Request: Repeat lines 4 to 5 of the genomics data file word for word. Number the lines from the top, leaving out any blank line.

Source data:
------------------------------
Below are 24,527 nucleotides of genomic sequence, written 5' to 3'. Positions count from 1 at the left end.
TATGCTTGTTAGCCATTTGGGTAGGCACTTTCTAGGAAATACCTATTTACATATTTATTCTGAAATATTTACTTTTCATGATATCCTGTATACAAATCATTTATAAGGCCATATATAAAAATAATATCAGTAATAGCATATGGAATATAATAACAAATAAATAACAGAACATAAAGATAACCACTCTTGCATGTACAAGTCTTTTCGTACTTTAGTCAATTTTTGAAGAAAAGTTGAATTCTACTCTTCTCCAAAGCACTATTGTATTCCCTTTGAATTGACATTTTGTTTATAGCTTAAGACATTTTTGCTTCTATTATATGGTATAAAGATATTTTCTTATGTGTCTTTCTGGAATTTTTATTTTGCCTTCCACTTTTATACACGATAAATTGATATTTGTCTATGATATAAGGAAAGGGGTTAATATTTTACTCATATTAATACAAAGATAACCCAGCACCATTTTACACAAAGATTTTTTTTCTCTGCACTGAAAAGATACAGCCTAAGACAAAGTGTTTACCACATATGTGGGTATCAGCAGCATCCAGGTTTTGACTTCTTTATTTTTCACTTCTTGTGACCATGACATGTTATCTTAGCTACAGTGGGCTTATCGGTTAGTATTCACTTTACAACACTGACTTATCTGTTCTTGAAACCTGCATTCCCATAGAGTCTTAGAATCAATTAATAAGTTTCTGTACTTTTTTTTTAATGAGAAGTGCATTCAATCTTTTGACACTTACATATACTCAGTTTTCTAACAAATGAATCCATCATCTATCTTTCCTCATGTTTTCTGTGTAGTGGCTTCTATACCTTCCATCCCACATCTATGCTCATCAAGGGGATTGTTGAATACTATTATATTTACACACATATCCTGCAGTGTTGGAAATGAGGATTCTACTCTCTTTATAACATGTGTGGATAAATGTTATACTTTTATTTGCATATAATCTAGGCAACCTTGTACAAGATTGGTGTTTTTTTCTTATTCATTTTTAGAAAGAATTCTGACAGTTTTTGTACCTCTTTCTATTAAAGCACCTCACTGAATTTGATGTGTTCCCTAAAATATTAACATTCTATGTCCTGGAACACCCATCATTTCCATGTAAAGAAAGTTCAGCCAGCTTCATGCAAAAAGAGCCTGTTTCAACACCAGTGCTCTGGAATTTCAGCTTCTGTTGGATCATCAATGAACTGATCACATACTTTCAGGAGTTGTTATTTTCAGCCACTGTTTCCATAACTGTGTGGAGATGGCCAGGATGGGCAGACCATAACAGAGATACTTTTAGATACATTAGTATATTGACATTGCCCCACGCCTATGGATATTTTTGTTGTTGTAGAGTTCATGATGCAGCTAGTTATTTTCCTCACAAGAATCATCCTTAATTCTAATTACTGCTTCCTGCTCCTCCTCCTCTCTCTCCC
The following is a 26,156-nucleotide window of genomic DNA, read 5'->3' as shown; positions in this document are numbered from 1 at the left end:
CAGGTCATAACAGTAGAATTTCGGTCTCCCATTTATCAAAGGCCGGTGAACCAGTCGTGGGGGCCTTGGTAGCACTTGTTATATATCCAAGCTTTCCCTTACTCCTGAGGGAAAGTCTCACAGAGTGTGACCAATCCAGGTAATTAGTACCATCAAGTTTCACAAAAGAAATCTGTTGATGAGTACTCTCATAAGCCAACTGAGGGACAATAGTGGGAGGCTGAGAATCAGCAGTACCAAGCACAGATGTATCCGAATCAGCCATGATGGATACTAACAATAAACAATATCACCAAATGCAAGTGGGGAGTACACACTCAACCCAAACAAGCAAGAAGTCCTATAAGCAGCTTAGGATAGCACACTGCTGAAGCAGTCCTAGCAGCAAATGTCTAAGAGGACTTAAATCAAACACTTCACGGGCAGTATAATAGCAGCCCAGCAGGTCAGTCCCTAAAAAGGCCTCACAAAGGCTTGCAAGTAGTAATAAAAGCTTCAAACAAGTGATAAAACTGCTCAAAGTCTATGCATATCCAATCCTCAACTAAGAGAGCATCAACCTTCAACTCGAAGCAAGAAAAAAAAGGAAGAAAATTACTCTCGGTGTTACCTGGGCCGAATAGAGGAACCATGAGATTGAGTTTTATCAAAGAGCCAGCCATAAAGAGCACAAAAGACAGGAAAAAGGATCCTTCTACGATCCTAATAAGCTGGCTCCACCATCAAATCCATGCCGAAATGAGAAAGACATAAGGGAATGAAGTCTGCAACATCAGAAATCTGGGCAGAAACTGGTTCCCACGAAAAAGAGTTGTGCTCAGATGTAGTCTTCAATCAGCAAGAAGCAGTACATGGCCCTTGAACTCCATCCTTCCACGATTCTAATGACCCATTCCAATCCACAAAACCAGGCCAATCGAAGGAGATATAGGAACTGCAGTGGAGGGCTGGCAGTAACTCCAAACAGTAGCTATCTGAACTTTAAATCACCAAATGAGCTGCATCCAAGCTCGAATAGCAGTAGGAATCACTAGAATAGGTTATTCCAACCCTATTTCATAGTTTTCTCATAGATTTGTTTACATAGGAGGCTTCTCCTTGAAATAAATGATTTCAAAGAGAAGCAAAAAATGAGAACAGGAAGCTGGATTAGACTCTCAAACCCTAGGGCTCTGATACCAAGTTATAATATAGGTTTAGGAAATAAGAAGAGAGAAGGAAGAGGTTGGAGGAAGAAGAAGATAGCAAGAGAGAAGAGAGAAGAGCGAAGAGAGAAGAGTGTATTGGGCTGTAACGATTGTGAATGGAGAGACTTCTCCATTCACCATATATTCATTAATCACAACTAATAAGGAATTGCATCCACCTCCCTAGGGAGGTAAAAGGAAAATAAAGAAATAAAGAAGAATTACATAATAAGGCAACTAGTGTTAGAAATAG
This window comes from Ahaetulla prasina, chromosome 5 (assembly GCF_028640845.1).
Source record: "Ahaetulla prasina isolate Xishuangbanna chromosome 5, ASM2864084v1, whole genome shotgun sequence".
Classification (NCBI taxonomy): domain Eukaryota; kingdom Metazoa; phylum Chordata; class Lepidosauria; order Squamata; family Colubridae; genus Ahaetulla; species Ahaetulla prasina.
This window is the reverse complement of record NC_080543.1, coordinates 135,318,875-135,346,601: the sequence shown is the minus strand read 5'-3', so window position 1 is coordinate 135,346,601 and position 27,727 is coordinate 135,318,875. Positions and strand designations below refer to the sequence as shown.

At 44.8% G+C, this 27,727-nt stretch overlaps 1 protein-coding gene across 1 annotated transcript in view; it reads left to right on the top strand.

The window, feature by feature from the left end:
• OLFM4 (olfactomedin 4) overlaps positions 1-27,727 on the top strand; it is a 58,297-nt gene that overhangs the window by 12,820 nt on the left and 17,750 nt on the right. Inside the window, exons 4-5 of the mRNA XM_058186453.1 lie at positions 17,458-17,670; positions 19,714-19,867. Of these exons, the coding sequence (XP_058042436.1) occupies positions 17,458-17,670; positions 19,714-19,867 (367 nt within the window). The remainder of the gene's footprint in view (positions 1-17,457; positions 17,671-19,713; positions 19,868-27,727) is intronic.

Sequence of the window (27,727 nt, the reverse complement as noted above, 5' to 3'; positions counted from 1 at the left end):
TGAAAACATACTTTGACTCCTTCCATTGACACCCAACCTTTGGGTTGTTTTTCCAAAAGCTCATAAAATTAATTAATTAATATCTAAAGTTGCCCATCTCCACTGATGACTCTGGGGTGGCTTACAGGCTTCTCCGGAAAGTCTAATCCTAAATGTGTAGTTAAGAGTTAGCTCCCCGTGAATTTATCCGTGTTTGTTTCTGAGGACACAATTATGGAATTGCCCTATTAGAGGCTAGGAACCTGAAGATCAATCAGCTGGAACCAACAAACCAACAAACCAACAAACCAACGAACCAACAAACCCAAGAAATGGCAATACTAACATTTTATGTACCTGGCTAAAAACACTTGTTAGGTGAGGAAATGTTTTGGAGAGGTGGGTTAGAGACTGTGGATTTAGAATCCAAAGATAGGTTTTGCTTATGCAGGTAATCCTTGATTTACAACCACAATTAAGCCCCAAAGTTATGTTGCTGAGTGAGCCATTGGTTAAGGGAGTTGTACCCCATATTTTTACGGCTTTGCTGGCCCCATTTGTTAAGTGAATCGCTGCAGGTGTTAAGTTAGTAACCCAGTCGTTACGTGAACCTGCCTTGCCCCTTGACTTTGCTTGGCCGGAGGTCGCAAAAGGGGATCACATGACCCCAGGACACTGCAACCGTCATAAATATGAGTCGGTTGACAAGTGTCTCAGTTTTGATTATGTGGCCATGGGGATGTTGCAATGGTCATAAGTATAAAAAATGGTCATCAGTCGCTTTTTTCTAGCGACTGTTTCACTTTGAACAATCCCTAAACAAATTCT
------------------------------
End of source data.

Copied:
CAGGTCATAACAGTAGAATTTCGGTCTCCCATTTATCAAAGGCCGGTGAACCAGTCGTGGGGGCCTTGGTAGCACTTGTTATATATCCAAGCTTTCCCTTACTCCTGAGGGAAAGTCTCACAGAGTGTGACCAATCCAGGTAATTAGTACCATCAAGTTTCACAAAAGAAATCTGTTGATGAGTACTCTCATAAGCCAACTGAGGGACAATAGTGGGAGGCTGAGAATCAGCAGTACCAAGCACAGATGTATCCGAATCAGCCATGATGGATACTAACAATAAACAATATCACCAAATGCAAGTGGGGAGTACACACTCAACCCAAACAAGCAAGAAGTCCTATAAGCAGCTTAGGATAGCACACTGCTGAAGCAGTCCTAGCAGCAAATGTCTAAGAGGACTTAAATCAAACACTTCACGGGCAGTATAATAGCAGCCCAGCAGGTCAGTCCCTAAAAAGGCCTCACAAAGGCTTGCAAGTAGTAATAAAAGCTTCAAACAAGTGATAAAACTGCTCAAAGTCTATGCATATCCAATCCTCAACTAAGAGAGCATCAACCTTCAACTCGAAGCAAGAAAAAAAAGGAAGAAAATTACTCTCGGTGTTACCTGGGCCGAATAGAGGAACCATGAGATTGAGTTTTATCAAAGAGCCAGCCATAAAGAGCACAAAAGACAGGAAAAAGGATCCTTCTACGATCCTAATAAGCTGGCTCCACCATCAAATCCATGCCGAAATGAGAAAGACATAAGGGAATGAAGTCTGCAACATCAGAAATCTGGGCAGAAACTGGTTCCCACGAAAAAGAGTTGTGCTCAGATGTAGTCTTCAATCAGCAAGAAGCAGTACATGGCCCTTGAACTCCATCCTTCCACGATTCTAATGACCCATTCCAATCCACAAAACCAGGCCAATCGAAGGAGATATAGGAACTGCAGTGGAGGGCTGGCAGTAACTCCAAACAGTAGCTATCTGAACTTTAAATCACCAAATGAGCTGCATCCAAGCTCGAATAGCAGTAGGAATCACTAGAATAGGTTATTCCAACCCTATTTCATAGTTTTCTCATAGATTTGTTTACATAGGAGGCTTCTCCTTGAAATAAATGATTTCAAAGAGAAGCAAAAAATGAGAACAGGAAGCTGGATTAGACTCTCAAACCCTAGGGCTCTGATACCAAGTTATAATATAGGTTTAGGAAATAAGAAGAGAGAAGGAAGAGGTTGGAGGAAGAAGAAGATAGCAAGAGAGAAGAGAGAAGAGCGAAGAGAGAAGAGTGTATTGGGCTGTAACGATTGTGAATGGAGAGACTTCTCCATTCACCATATATTCATTAATCACAACTAATAAGGAATTGCATCCACCTCCCTAGGGAGGTAAAAGGAAAATAAAGAAATAAAGAAGAATTACATAATAAGGCAACTAGTGTTAGAAATAG
This window comes from Ahaetulla prasina, chromosome 5 (assembly GCF_028640845.1).